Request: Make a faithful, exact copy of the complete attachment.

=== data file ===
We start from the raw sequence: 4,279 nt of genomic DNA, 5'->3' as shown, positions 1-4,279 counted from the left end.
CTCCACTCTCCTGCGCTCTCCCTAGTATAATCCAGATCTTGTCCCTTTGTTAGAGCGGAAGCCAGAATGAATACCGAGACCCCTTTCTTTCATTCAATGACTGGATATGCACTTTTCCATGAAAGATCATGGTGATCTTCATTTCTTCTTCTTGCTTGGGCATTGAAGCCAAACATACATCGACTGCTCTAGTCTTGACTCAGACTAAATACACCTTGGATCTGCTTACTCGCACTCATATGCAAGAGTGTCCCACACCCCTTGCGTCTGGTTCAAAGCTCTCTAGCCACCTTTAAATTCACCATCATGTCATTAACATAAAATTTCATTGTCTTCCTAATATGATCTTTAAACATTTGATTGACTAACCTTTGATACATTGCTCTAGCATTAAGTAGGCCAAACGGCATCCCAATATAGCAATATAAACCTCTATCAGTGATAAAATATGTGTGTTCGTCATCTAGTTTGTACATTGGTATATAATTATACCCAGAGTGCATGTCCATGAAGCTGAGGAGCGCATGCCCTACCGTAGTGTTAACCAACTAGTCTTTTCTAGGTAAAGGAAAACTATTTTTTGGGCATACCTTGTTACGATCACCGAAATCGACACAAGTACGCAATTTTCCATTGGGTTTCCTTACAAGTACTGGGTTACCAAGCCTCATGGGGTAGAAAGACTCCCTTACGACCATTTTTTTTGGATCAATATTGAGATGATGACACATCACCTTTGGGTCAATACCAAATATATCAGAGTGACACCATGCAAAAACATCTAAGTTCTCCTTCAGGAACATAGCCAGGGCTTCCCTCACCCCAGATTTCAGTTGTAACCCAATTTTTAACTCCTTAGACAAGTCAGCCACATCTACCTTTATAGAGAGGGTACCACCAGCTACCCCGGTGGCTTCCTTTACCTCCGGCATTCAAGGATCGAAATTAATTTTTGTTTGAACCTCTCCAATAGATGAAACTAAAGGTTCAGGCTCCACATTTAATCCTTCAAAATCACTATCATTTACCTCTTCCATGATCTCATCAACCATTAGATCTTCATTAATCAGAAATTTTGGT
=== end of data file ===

We start from the raw sequence: 4,279 nt of genomic DNA, 5'->3' as shown, positions 1-4,279 counted from the left end.
CTCCACTCTCCTGCGCTCTCCCTAGTATAATCCAGATCTTGTCCCTTTGTTAGAGCGGAAGCCAGAATGAATACCGAGACCCCTTTCTTTCATTCAATGACTGGATATGCACTTTTCCATGAAAGATCATGGTGATCTTCATTTCTTCTTCTTGCTTGGGCATTGAAGCCAAACATACATCGACTGCTCTAGTCTTGACTCAGACTAAATACACCTTGGATCTGCTTACTCGCACTCATATGCAAGAGTGTCCCACACCCCTTGCGTCTGGTTCAAAGCTCTCTAGCCACCTTTAAATTCACCATCATGTCATTAACATAAAATTTCATTGTCTTCCTAATATGATCTTTAAACATTTGATTGACTAACCTTTGATACATTGCTCTAGCATTAAGTAGGCCAAACGGCATCCCAATATAGCAATATAAACCTCTATCAGTGATAAAATATGTGTGTTCGTCATCTAGTTTGTACATTGGTATATAATTATACCCAGAGTGCATGTCCATGAAGCTGAGGAGCGCATGCCCTACCGTAGTGTTAACCAACTAGTCTTTTCTAGGTAAAGGAAAACTATTTTTTGGGCATACCTTGTTACGATCACCGAAATCGACACAAGTACGCAATTTTCCATTGGGTTTCCTTACAAGTACTGGGTTACCAAGCCTCATGGGGTAGAAAGACTCCCTTACGACCATTTTTTTTGGATCAATATTGAGATGATGACACATCACCTTTGGGTCAATACCAAATATATCAGAGTGACACCATGCAAAAACATCTAAGTTCTCCTTCAGGAACATAGCCAGGGCTTCCCTCACCCCAGATTTCAGTTGTAACCCAATTTTTAACTCCTTAGACAAGTCAGCCACATCTACCTTTATAGAGAGGGTACCACCAGCTACCCCGGTGGCTTCCTTTACCTCCGGCATTCAAGGATCGAAATTAATTTTTGTTTGAACCTCTCCAATAGATGAAACTAAAGGTTCAGGCTCCACATTTAATCCTTCAAAATCACTATCATTTACCTCTTCCATGATCTCATCAACCATTAGATCTTCATTAATCAGAAATTTTGGT